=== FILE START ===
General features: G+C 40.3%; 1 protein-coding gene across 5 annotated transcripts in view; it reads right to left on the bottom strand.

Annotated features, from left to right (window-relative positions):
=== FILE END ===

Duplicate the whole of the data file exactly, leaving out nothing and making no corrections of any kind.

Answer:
General features: G+C 40.3%; 1 protein-coding gene across 5 annotated transcripts in view; it reads right to left on the bottom strand.

Annotated features, from left to right (window-relative positions):